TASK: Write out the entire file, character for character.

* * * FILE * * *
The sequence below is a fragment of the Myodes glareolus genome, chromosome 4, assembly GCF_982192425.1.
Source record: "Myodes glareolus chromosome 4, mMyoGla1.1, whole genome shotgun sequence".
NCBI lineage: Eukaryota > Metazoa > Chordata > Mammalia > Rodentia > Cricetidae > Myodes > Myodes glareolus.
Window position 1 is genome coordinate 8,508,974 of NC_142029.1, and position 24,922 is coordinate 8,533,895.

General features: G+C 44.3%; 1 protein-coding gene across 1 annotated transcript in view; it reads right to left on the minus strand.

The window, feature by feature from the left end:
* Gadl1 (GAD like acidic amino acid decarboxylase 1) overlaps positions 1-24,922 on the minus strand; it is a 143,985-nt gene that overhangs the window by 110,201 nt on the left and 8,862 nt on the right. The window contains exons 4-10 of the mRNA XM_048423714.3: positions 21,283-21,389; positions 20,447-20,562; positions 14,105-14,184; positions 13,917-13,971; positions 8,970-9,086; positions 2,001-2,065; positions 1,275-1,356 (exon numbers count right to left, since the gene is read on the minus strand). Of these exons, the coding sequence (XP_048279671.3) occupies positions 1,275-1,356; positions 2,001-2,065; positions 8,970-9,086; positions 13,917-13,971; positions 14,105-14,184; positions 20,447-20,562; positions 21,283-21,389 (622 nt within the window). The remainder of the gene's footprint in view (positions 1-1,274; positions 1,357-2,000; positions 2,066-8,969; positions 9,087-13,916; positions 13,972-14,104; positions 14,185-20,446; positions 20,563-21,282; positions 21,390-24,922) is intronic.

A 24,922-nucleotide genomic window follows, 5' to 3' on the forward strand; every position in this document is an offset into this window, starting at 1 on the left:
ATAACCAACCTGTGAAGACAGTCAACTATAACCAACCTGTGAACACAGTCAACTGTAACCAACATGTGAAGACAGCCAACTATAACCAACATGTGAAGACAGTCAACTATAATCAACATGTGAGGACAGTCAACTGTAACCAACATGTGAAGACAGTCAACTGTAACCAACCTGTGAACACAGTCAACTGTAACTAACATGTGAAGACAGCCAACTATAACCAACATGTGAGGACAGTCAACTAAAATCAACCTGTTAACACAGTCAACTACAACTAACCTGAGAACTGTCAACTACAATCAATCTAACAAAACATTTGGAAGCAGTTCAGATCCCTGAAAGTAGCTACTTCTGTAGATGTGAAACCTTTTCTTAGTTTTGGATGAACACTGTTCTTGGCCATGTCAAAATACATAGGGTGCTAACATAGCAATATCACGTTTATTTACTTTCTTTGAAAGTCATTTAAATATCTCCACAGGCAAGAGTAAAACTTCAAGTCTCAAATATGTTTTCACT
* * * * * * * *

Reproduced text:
The sequence below is a fragment of the Myodes glareolus genome, chromosome 4, assembly GCF_982192425.1.
Source record: "Myodes glareolus chromosome 4, mMyoGla1.1, whole genome shotgun sequence".
NCBI lineage: Eukaryota > Metazoa > Chordata > Mammalia > Rodentia > Cricetidae > Myodes > Myodes glareolus.
Window position 1 is genome coordinate 8,508,974 of NC_142029.1, and position 24,922 is coordinate 8,533,895.

General features: G+C 44.3%; 1 protein-coding gene across 1 annotated transcript in view; it reads right to left on the minus strand.

The window, feature by feature from the left end:
* Gadl1 (GAD like acidic amino acid decarboxylase 1) overlaps positions 1-24,922 on the minus strand; it is a 143,985-nt gene that overhangs the window by 110,201 nt on the left and 8,862 nt on the right. The window contains exons 4-10 of the mRNA XM_048423714.3: positions 21,283-21,389; positions 20,447-20,562; positions 14,105-14,184; positions 13,917-13,971; positions 8,970-9,086; positions 2,001-2,065; positions 1,275-1,356 (exon numbers count right to left, since the gene is read on the minus strand). Of these exons, the coding sequence (XP_048279671.3) occupies positions 1,275-1,356; positions 2,001-2,065; positions 8,970-9,086; positions 13,917-13,971; positions 14,105-14,184; positions 20,447-20,562; positions 21,283-21,389 (622 nt within the window). The remainder of the gene's footprint in view (positions 1-1,274; positions 1,357-2,000; positions 2,066-8,969; positions 9,087-13,916; positions 13,972-14,104; positions 14,185-20,446; positions 20,563-21,282; positions 21,390-24,922) is intronic.

A 24,922-nucleotide genomic window follows, 5' to 3' on the forward strand; every position in this document is an offset into this window, starting at 1 on the left:
ATAACCAACCTGTGAAGACAGTCAACTATAACCAACCTGTGAACACAGTCAACTGTAACCAACATGTGAAGACAGCCAACTATAACCAACATGTGAAGACAGTCAACTATAATCAACATGTGAGGACAGTCAACTGTAACCAACATGTGAAGACAGTCAACTGTAACCAACCTGTGAACACAGTCAACTGTAACTAACATGTGAAGACAGCCAACTATAACCAACATGTGAGGACAGTCAACTAAAATCAACCTGTTAACACAGTCAACTACAACTAACCTGAGAACTGTCAACTACAATCAATCTAACAAAACATTTGGAAGCAGTTCAGATCCCTGAAAGTAGCTACTTCTGTAGATGTGAAACCTTTTCTTAGTTTTGGATGAACACTGTTCTTGGCCATGTCAAAATACATAGGGTGCTAACATAGCAATATCACGTTTATTTACTTTCTTTGAAAGTCATTTAAATATCTCCACAGGCAAGAGTAAAACTTCAAGTCTCAAATATGTTTTCACT